Artists ‘humbled’ by 24-hours in shipping container

Project aimed to highlight risks and suffering associated with forced migration to Europe

As part of Culture Night and Galway 2020 eight volunteers were locked inside a 20 foot container in Galway city centre with only water to drink and a bucket for waste, simulating the conditions experienced by forced migration. Video: Joe O'Shaughnessy

 

When artists Yvonne Casburn and Derval Leahy released eight people from voluntary 24-hour incarceration in a shipping container in Galway city centre at the weekend, there was a momentary silence before the street erupted with applause.

Blinking in the daylight, the eight participants were clearly moved beyond words as they emerged to hugs and handshakes, cold juice and hot coffee.

“Absolutely humbled” was how sculptor Philippa Maguire of the Giddy Biddy Collective described the experience , which aimed to highlight issues around forced migration into Europe.

She and her seven companions had spent Culture Night in darkness, cold and cramped conditions, with just two litres of water each, a blanket and a portable toilet.

“We had space, but it makes you think what it must be like for people crammed in with standing room only,”she said.

“We all knew that container was going to open at 12 o’clock the next day, we all knew we were going to have a cup of coffee, and I knew my children were safe,”fellow participant John Langan of the Galway-Mayo Institute of Technology (GMIT) observed.

However, people forced to travel illegally in containers into Europe had “none of that certainty”, he said.

“So we got a sense of what it might be like, but nothing of the full real horror,”Ms Maguire said.

“You can only imagine what it’s like to be covered in your own excrement, with little or no air, and your children suffering with you,”she and Langan concurred.

While thousands of people have lost their lives in sea crossings to Europe, hundreds have suffocated in trucks and containers - most recently, 71 people, including a baby girl and three young boys, in Austria in late August.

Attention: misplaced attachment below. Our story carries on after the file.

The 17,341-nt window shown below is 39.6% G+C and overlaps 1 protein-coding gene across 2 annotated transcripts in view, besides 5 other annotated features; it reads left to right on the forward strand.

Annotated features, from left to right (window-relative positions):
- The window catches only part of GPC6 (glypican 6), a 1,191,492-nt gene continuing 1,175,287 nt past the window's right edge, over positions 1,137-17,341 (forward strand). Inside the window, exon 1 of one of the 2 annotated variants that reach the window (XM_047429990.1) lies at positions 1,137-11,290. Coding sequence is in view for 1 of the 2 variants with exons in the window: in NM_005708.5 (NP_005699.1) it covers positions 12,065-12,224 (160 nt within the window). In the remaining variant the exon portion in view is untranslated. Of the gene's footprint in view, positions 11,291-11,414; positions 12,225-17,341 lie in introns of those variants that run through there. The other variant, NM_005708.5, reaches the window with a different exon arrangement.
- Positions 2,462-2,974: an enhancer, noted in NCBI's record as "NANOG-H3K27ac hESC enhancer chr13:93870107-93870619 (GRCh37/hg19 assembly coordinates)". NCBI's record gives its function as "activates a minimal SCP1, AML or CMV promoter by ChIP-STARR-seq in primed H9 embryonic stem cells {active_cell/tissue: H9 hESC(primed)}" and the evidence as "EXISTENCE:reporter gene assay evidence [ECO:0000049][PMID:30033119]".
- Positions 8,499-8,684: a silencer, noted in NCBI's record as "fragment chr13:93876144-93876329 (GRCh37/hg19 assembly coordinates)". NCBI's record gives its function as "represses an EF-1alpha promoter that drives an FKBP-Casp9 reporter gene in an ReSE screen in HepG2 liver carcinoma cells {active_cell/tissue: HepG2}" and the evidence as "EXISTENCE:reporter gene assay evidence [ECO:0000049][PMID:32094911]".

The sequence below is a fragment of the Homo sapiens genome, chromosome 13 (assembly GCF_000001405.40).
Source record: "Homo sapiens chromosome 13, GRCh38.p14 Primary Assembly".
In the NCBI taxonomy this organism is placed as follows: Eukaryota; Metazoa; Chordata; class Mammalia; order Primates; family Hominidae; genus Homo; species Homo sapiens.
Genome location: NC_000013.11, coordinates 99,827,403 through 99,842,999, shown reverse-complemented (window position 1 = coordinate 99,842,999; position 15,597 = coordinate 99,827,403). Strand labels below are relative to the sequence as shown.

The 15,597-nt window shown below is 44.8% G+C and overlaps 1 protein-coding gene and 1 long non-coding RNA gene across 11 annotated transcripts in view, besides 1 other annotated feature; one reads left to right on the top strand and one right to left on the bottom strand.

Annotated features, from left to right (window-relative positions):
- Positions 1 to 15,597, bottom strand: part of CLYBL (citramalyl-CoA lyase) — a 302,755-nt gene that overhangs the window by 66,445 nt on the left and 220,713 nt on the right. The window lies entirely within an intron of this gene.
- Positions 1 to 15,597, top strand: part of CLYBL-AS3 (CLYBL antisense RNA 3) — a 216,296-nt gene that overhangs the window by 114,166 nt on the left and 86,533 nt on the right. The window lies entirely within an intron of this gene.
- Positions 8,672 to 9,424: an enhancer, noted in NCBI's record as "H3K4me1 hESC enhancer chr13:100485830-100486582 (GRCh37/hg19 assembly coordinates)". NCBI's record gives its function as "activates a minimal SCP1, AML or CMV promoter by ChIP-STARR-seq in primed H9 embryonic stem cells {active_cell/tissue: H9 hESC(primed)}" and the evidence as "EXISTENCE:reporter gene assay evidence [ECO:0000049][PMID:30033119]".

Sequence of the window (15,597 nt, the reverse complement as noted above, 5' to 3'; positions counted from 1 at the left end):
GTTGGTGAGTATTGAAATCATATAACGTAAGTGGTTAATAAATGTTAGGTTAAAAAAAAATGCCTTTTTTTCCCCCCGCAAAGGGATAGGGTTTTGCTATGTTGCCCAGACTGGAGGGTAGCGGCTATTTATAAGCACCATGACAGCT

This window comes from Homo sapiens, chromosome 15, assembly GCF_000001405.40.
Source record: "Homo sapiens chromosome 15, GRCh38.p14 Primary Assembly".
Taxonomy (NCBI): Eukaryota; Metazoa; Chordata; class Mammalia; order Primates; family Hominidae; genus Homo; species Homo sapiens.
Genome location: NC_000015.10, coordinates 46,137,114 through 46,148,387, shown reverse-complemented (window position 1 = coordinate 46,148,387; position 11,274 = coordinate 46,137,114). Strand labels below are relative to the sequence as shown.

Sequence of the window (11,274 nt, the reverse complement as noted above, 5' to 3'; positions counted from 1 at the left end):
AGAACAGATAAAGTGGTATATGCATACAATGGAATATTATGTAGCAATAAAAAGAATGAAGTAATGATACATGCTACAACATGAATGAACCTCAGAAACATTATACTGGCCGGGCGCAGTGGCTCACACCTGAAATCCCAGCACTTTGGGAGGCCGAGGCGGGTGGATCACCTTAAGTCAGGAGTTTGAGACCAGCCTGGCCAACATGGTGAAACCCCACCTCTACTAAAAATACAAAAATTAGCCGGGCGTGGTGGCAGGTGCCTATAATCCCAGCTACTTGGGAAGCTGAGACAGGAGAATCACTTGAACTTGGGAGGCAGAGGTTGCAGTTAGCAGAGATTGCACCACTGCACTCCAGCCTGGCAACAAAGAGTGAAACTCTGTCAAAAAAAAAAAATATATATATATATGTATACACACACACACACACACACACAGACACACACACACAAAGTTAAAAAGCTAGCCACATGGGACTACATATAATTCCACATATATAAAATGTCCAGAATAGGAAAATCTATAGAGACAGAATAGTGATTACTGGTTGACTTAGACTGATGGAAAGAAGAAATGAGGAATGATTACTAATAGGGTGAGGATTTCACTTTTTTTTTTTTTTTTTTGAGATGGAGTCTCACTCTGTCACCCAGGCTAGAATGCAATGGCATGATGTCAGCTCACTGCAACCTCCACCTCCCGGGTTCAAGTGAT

Last year, Ms Maguire, who is studying at GMIT, created a memorial to eight Turkish people - four of them children - who were found dead in a container in Co Wexford in December, 2001.

This in turn inspired the container installation, known as “Infinity”, which was supported by the Galway 2020 European Capital of Culture bid and GMIT. The container was delivered free of charge to Mainguard Street by Gearoid Forde of Sonny Forde and Sons.

The participants with Langan and Maguire were Iraqi astrophysicist Albasit Dhannoon, who spent many years in direct provision, environmental campaigner Peter Butler, humanitarian charity official Ronan Scully, NUI Galway (NUIG) student Emmanuelle Lydon, holistic therapist Anna Connell and sculptor Conor Lane.

Among the well-wishers on Saturday morning were Syrian couple Suad Darra and Housam Ziad, currently working as research assistants at NUIG .

Mr Ziad’s father was killed by a sniper bullet while trying to assist people during the prolonged siege of Damascus by government forces.

“Irish people are very welcoming , but you can see that there are people in Europe who don’t understand that migration is not an optional choice,”the couple said.

“Nobody wants to be forced to leave their country,”they said.

Zimbabwean-Irish producer Trav Nines of Mic-a-Blaze Records had gathered a number of musicians, including several residents of direct provision, to perform for the eight volunteers when they emerged.

One number was composed overnight specially for the occasion.

“Some of us are refugees, some of us know a bit about travelling in these containers, so that’s why we are very glad to be here,”the music producer said.